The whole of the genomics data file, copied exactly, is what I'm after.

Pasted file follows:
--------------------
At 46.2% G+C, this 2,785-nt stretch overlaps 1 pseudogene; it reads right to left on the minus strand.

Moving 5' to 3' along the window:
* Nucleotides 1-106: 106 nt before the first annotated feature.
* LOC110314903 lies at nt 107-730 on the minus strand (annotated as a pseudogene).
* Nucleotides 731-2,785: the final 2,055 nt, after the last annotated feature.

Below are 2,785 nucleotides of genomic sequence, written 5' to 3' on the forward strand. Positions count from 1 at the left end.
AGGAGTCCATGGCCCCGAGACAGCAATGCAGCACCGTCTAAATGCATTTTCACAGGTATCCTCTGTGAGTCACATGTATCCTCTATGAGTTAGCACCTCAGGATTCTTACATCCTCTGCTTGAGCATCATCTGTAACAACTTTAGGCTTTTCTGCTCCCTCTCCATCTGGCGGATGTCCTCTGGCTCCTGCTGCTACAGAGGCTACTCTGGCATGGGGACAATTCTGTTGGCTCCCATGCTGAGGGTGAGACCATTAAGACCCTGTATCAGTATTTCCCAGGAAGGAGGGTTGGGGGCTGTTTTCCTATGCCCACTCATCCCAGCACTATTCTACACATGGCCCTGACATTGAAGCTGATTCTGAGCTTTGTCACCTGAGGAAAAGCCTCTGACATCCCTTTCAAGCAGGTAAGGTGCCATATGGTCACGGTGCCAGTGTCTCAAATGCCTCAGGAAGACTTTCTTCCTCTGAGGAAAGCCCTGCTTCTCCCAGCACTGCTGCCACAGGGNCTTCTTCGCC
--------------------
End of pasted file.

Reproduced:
At 46.2% G+C, this 2,785-nt stretch overlaps 1 pseudogene; it reads right to left on the minus strand.

Moving 5' to 3' along the window:
* Nucleotides 1-106: 106 nt before the first annotated feature.
* LOC110314903 lies at nt 107-730 on the minus strand (annotated as a pseudogene).
* Nucleotides 731-2,785: the final 2,055 nt, after the last annotated feature.

Below are 2,785 nucleotides of genomic sequence, written 5' to 3' on the forward strand. Positions count from 1 at the left end.
AGGAGTCCATGGCCCCGAGACAGCAATGCAGCACCGTCTAAATGCATTTTCACAGGTATCCTCTGTGAGTCACATGTATCCTCTATGAGTTAGCACCTCAGGATTCTTACATCCTCTGCTTGAGCATCATCTGTAACAACTTTAGGCTTTTCTGCTCCCTCTCCATCTGGCGGATGTCCTCTGGCTCCTGCTGCTACAGAGGCTACTCTGGCATGGGGACAATTCTGTTGGCTCCCATGCTGAGGGTGAGACCATTAAGACCCTGTATCAGTATTTCCCAGGAAGGAGGGTTGGGGGCTGTTTTCCTATGCCCACTCATCCCAGCACTATTCTACACATGGCCCTGACATTGAAGCTGATTCTGAGCTTTGTCACCTGAGGAAAAGCCTCTGACATCCCTTTCAAGCAGGTAAGGTGCCATATGGTCACGGTGCCAGTGTCTCAAATGCCTCAGGAAGACTTTCTTCCTCTGAGGAAAGCCCTGCTTCTCCCAGCACTGCTGCCACAGGGNCTTCTTCGCC